A Preliminary Study on How the Icon Composition and Background of Graphical Icons Affect Users’ Preference Levels
Currently, it is a common scene that users click on-screen graphical user interfaces (GUI), or visual icons, to operate computers, tablet computers and smartphones as well as to execute program instructions. Employing eye-trackers as experimental tools, this study aimed to explore how different presentation modes of graphical icons affect users’ preference levels. The experiment was designed to investigate two variables: icon composition and background. Through permutation and combination, six presentation modes were obtained as follows: line + positive background (M1), plane + positive background (M2), line + negative background (M3), plane + negative background (M4), line + no background (M5), and plane + no background (M6). With the help of eye-trackers, seven participants were demanded to view thirty stimuli, or the contour drawings of graphical icons, presented simultaneously in the six above-mentioned modes. The participants’ fixation duration and fixation frequency were analyzed through two-way ANOVA. The analytical results showed that in terms of the two performance indicators above, M4 performed the best among the six presentation modes. Moreover, negative background performed better than positive background. The findings herein can serve as a reference when icons are researched or designed in the future.
KeywordsIcon composition Background Icon border Fixation Eye-tracking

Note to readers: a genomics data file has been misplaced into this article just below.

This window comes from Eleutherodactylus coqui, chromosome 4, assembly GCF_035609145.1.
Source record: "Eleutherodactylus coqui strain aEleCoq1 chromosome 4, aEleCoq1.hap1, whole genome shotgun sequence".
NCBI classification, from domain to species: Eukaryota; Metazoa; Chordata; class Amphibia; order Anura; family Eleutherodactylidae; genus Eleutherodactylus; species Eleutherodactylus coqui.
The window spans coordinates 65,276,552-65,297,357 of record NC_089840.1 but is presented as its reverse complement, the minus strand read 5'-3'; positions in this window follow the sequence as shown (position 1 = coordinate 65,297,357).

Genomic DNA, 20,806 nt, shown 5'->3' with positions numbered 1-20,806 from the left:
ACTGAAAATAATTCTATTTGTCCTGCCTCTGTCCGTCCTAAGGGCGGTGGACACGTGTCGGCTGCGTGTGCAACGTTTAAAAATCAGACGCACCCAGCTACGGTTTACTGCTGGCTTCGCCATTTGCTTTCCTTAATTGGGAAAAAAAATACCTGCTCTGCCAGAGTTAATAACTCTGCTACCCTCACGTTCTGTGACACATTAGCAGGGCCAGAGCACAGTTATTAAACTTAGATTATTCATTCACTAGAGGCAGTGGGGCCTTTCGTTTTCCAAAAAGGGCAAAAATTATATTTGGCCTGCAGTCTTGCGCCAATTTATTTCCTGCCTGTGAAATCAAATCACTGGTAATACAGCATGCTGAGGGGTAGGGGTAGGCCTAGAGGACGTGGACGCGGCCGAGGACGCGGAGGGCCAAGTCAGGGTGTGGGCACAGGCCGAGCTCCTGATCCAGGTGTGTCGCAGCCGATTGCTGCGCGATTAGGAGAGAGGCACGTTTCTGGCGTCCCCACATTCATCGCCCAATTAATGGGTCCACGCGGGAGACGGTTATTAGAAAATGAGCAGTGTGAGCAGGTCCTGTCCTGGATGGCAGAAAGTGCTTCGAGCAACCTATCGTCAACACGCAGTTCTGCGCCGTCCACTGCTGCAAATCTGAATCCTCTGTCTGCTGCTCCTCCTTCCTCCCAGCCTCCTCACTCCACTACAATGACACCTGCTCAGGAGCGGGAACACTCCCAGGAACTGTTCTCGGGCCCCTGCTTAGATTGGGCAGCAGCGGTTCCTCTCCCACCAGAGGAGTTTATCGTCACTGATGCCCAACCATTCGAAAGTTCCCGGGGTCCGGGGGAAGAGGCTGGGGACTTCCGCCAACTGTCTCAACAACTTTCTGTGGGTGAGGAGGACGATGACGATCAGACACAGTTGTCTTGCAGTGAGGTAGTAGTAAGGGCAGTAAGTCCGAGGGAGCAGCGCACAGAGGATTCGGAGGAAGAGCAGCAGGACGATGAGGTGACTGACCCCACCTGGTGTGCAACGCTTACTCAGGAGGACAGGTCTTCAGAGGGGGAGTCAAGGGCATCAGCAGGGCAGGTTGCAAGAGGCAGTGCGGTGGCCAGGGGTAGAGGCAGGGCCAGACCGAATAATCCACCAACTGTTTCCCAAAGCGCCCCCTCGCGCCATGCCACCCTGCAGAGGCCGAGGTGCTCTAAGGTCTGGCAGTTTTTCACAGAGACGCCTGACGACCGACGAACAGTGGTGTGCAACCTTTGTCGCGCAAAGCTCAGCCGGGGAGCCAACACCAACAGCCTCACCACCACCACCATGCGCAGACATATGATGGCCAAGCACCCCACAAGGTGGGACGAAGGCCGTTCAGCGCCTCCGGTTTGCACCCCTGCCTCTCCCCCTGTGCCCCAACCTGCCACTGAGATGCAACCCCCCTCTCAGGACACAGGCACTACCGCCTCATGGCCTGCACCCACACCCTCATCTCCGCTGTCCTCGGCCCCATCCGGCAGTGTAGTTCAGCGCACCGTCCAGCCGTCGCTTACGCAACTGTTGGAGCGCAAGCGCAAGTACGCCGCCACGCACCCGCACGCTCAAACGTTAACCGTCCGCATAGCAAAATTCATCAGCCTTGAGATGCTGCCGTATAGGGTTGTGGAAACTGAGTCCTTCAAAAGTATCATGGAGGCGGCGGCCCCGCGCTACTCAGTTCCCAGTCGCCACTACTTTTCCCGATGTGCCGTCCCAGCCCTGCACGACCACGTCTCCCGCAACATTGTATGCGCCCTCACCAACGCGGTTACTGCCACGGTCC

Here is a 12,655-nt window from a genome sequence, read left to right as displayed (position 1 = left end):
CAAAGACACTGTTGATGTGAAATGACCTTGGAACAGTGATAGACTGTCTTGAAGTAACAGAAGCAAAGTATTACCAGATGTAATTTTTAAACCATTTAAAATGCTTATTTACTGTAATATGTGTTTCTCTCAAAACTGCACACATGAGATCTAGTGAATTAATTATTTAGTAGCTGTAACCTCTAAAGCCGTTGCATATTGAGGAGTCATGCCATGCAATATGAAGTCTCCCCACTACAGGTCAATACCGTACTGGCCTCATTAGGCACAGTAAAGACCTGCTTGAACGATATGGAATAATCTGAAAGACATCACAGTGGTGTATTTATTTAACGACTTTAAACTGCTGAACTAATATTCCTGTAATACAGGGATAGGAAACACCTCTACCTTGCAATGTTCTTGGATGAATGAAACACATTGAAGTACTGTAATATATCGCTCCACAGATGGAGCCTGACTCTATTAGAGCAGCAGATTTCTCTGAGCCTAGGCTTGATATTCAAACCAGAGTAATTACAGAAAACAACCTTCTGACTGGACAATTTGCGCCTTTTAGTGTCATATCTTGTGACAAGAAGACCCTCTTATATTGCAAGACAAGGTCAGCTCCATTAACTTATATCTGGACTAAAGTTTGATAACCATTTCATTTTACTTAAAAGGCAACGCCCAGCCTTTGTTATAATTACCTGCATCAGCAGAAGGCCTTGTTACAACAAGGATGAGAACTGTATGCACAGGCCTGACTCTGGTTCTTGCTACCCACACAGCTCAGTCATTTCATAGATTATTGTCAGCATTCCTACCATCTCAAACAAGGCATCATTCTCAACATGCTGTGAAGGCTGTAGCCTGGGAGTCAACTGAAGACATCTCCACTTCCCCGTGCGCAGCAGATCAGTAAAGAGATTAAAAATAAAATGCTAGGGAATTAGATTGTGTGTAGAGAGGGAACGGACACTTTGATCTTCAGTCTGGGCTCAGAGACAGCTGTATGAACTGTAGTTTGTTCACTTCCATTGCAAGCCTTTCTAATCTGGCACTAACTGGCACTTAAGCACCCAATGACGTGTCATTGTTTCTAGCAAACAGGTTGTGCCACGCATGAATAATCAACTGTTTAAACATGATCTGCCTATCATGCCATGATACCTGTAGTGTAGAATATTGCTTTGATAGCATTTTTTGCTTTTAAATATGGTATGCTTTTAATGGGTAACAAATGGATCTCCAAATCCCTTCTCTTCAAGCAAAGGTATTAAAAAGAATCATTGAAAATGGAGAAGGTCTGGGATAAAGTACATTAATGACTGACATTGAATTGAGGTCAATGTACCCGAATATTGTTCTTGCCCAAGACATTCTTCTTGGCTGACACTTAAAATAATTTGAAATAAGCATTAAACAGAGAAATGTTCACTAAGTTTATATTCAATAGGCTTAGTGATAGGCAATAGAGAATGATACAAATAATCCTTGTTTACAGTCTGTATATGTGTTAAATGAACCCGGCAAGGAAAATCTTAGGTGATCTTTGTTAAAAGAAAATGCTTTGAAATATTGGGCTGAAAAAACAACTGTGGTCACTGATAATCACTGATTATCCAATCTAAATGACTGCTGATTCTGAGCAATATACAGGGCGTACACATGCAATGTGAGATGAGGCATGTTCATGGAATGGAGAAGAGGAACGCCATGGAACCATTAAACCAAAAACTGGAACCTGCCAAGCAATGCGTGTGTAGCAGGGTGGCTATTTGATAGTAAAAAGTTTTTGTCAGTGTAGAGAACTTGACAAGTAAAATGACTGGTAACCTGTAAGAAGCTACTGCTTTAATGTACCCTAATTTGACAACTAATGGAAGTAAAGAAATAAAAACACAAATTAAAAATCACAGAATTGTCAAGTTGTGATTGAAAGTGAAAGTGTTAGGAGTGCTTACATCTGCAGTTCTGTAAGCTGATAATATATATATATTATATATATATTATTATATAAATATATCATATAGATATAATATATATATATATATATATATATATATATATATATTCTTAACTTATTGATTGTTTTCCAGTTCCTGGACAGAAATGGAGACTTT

The authors hereby extend sincere thanks to Ministry of Science and Technology (MOST) of the Republic of China (ROC) for their financial support of this research, whose project code is MOST 104-2221-E-165-001. It is thanks to the generous patronage of MOST that this study has been smoothly performed.
- 4.Memon, A., Banerjee, I., Nagarajan, A.: GUI ripping: reverse engineering of graphical user interfaces for testing. In: Proceedings. 10th Working Conference on Reverse Engineering 2003, WCRE 2003, pp. 260. IEEE (2003)Google Scholar
- 11.Lin, H., Lin, W., Tsai, W.-C., Cheng, Yune-Yu., Wu, F.-G.: Effect of the color tablet computer’s polarity and character size on legibility. In: Stephanidis, C., Antona, M. (eds.) UAHCI 2014, Part II. LNCS, vol. 8514, pp. 132–143. Springer, Heidelberg (2014)Google Scholar
- 17.Curry, M.B., McDougall, S.J., de Bruijn, O.: The effects of the visual metaphor in determining icon efficacy. In: Proceedings of the Human Factors and Ergonomics Society Annual Meeting, pp. 1590–1594. SAGE Publications (1998)Google Scholar
- 18.Dewar, R.: Design and evaluation of public information symbols. Visual information for everyday use: Design and research perspectives, pp. 285–303 (1999)Google Scholar
- 19.Wong, W.: Principles of form and design. John Wiley & Sons, New York (1993)Google Scholar
- 20.Bullimore, M., Howarth, P., Fulton, J.: Assessment of visual performance. Evaluation of human work: a practical ergonomics methodology, pp. 804–839 (1990)Google Scholar
- 21.Mirzoeff, N.: The Visual Culture Reader. Psychology Press, New York (2002)Google Scholar